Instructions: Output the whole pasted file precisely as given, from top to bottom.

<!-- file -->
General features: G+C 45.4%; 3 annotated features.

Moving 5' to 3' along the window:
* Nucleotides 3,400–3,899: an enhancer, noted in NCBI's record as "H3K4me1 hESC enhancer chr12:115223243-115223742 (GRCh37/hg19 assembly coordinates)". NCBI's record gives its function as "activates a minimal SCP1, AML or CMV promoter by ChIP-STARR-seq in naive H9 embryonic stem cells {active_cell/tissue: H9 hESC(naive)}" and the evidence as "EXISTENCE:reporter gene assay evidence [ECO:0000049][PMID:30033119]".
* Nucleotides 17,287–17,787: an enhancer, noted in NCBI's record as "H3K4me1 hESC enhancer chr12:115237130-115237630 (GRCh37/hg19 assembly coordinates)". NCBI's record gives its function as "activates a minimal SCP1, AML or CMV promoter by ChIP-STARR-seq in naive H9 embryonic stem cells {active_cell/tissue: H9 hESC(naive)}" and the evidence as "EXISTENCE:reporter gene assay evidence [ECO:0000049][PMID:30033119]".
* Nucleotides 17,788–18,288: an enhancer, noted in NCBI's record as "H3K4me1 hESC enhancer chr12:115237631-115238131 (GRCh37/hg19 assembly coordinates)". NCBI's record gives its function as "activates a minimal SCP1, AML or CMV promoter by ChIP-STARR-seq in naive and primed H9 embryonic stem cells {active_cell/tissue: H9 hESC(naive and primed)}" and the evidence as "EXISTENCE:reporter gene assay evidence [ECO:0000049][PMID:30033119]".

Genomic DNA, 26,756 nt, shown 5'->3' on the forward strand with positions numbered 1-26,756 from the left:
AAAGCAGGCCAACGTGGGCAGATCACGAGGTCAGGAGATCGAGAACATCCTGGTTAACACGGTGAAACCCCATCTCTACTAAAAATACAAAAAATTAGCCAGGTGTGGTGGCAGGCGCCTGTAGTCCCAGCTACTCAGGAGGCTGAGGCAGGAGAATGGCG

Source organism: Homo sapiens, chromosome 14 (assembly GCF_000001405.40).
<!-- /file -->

General features: G+C 45.4%; 3 annotated features.

Moving 5' to 3' along the window:
* Nucleotides 3,400–3,899: an enhancer, noted in NCBI's record as "H3K4me1 hESC enhancer chr12:115223243-115223742 (GRCh37/hg19 assembly coordinates)". NCBI's record gives its function as "activates a minimal SCP1, AML or CMV promoter by ChIP-STARR-seq in naive H9 embryonic stem cells {active_cell/tissue: H9 hESC(naive)}" and the evidence as "EXISTENCE:reporter gene assay evidence [ECO:0000049][PMID:30033119]".
* Nucleotides 17,287–17,787: an enhancer, noted in NCBI's record as "H3K4me1 hESC enhancer chr12:115237130-115237630 (GRCh37/hg19 assembly coordinates)". NCBI's record gives its function as "activates a minimal SCP1, AML or CMV promoter by ChIP-STARR-seq in naive H9 embryonic stem cells {active_cell/tissue: H9 hESC(naive)}" and the evidence as "EXISTENCE:reporter gene assay evidence [ECO:0000049][PMID:30033119]".
* Nucleotides 17,788–18,288: an enhancer, noted in NCBI's record as "H3K4me1 hESC enhancer chr12:115237631-115238131 (GRCh37/hg19 assembly coordinates)". NCBI's record gives its function as "activates a minimal SCP1, AML or CMV promoter by ChIP-STARR-seq in naive and primed H9 embryonic stem cells {active_cell/tissue: H9 hESC(naive and primed)}" and the evidence as "EXISTENCE:reporter gene assay evidence [ECO:0000049][PMID:30033119]".

Genomic DNA, 26,756 nt, shown 5'->3' on the forward strand with positions numbered 1-26,756 from the left:
AAAGCAGGCCAACGTGGGCAGATCACGAGGTCAGGAGATCGAGAACATCCTGGTTAACACGGTGAAACCCCATCTCTACTAAAAATACAAAAAATTAGCCAGGTGTGGTGGCAGGCGCCTGTAGTCCCAGCTACTCAGGAGGCTGAGGCAGGAGAATGGCG

Source organism: Homo sapiens, chromosome 14 (assembly GCF_000001405.40).